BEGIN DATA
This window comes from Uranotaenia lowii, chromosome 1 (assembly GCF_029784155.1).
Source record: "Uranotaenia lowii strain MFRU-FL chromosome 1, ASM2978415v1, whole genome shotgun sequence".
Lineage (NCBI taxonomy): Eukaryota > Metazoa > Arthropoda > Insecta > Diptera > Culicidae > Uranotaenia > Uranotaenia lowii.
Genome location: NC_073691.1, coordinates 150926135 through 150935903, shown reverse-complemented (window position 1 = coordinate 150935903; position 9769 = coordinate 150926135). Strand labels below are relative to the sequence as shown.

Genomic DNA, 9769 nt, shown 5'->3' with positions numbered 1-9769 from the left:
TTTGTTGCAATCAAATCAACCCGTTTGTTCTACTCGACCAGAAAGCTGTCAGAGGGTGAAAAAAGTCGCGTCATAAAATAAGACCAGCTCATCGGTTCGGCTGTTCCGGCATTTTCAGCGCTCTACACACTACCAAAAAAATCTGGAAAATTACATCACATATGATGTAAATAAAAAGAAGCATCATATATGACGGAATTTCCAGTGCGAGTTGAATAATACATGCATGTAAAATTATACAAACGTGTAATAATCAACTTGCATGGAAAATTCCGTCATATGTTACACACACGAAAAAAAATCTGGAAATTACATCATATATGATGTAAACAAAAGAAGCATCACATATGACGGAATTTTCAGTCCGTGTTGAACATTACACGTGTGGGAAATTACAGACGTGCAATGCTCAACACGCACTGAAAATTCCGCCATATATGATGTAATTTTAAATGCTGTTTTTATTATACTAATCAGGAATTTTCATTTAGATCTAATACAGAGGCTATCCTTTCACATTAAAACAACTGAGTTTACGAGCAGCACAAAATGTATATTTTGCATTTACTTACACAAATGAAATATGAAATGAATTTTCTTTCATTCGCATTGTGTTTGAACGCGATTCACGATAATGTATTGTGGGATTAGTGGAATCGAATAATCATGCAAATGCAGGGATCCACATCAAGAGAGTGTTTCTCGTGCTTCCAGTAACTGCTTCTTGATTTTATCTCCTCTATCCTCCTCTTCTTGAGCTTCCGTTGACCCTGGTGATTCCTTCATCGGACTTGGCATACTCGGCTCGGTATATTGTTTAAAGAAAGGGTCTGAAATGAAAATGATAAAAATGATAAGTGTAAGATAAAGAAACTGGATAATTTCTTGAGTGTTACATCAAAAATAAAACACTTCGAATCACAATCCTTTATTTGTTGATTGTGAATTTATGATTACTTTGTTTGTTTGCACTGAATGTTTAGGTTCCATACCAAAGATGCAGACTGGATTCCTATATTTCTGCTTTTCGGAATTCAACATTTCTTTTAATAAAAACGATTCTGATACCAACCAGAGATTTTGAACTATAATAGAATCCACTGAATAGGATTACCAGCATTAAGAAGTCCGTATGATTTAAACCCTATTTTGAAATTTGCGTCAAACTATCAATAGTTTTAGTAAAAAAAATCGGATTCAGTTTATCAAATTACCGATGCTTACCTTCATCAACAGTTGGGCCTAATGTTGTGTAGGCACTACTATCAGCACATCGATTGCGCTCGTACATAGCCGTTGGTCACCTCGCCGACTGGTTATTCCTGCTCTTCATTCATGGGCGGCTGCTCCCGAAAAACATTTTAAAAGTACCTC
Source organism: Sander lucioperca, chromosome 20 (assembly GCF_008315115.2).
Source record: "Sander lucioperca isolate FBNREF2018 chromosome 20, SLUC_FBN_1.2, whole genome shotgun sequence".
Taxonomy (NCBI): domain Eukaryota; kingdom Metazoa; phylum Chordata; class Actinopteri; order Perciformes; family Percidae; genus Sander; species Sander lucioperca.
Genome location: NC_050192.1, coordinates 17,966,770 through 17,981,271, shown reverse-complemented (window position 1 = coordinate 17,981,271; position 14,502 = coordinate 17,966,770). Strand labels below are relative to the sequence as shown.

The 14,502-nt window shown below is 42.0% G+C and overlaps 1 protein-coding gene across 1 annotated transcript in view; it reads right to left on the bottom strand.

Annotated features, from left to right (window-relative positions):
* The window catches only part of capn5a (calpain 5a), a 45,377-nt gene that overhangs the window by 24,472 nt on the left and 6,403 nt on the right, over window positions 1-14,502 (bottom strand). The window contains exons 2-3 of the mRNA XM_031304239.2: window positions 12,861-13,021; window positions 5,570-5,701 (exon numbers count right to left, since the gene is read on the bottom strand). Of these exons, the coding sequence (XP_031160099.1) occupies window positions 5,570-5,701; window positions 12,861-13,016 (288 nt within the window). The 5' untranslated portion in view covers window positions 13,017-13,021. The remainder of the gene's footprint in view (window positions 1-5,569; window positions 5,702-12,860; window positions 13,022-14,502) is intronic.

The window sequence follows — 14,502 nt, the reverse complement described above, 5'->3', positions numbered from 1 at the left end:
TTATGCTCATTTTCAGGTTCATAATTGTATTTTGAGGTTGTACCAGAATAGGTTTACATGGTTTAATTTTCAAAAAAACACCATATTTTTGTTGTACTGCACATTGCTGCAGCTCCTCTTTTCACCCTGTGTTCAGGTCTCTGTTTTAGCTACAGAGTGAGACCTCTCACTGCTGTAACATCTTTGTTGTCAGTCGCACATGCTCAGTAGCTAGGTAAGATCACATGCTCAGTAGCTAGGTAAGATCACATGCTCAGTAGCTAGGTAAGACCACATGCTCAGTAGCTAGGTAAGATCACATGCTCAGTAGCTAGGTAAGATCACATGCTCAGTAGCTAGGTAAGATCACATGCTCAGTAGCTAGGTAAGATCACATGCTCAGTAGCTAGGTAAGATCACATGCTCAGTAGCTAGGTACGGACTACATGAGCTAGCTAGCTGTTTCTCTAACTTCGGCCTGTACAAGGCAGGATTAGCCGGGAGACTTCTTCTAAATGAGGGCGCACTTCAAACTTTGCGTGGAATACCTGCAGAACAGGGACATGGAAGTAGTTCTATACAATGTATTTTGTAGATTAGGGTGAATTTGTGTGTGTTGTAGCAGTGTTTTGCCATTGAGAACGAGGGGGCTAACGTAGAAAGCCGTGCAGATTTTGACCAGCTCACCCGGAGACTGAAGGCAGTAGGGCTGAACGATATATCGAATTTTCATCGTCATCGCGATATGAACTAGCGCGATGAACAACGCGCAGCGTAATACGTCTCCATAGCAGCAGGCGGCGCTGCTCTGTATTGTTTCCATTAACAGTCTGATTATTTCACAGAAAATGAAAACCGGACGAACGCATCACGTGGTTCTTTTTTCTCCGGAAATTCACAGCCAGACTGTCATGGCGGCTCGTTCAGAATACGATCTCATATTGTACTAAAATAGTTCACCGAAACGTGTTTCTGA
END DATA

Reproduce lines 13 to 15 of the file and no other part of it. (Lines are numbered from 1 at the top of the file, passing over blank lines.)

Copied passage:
* The window catches only part of capn5a (calpain 5a), a 45,377-nt gene that overhangs the window by 24,472 nt on the left and 6,403 nt on the right, over window positions 1-14,502 (bottom strand). The window contains exons 2-3 of the mRNA XM_031304239.2: window positions 12,861-13,021; window positions 5,570-5,701 (exon numbers count right to left, since the gene is read on the bottom strand). Of these exons, the coding sequence (XP_031160099.1) occupies window positions 5,570-5,701; window positions 12,861-13,016 (288 nt within the window). The 5' untranslated portion in view covers window positions 13,017-13,021. The remainder of the gene's footprint in view (window positions 1-5,569; window positions 5,702-12,860; window positions 13,022-14,502) is intronic.

The window sequence follows — 14,502 nt, the reverse complement described above, 5'->3', positions numbered from 1 at the left end:
TTATGCTCATTTTCAGGTTCATAATTGTATTTTGAGGTTGTACCAGAATAGGTTTACATGGTTTAATTTTCAAAAAAACACCATATTTTTGTTGTACTGCACATTGCTGCAGCTCCTCTTTTCACCCTGTGTTCAGGTCTCTGTTTTAGCTACAGAGTGAGACCTCTCACTGCTGTAACATCTTTGTTGTCAGTCGCACATGCTCAGTAGCTAGGTAAGATCACATGCTCAGTAGCTAGGTAAGATCACATGCTCAGTAGCTAGGTAAGACCACATGCTCAGTAGCTAGGTAAGATCACATGCTCAGTAGCTAGGTAAGATCACATGCTCAGTAGCTAGGTAAGATCACATGCTCAGTAGCTAGGTAAGATCACATGCTCAGTAGCTAGGTAAGATCACATGCTCAGTAGCTAGGTACGGACTACATGAGCTAGCTAGCTGTTTCTCTAACTTCGGCCTGTACAAGGCAGGATTAGCCGGGAGACTTCTTCTAAATGAGGGCGCACTTCAAACTTTGCGTGGAATACCTGCAGAACAGGGACATGGAAGTAGTTCTATACAATGTATTTTGTAGATTAGGGTGAATTTGTGTGTGTTGTAGCAGTGTTTTGCCATTGAGAACGAGGGGGCTAACGTAGAAAGCCGTGCAGATTTTGACCAGCTCACCCGGAGACTGAAGGCAGTAGGGCTGAACGATATATCGAATTTTCATCGTCATCGCGATATGAACTAGCGCGATGAACAACGCGCAGCGTAATACGTCTCCATAGCAGCAGGCGGCGCTGCTCTGTATTGTTTCCATTAACAGTCTGATTATTTCACAGAAAATGAAAACCGGACGAACGCATCACGTGGTTCTTTTTTCTCCGGAAATTCACAGCCAGACTGTCATGGCGGCTCGTTCAGAATACGATCTCATATTGTACTAAAATAGTTCACCGAAACGTGTTTCTGA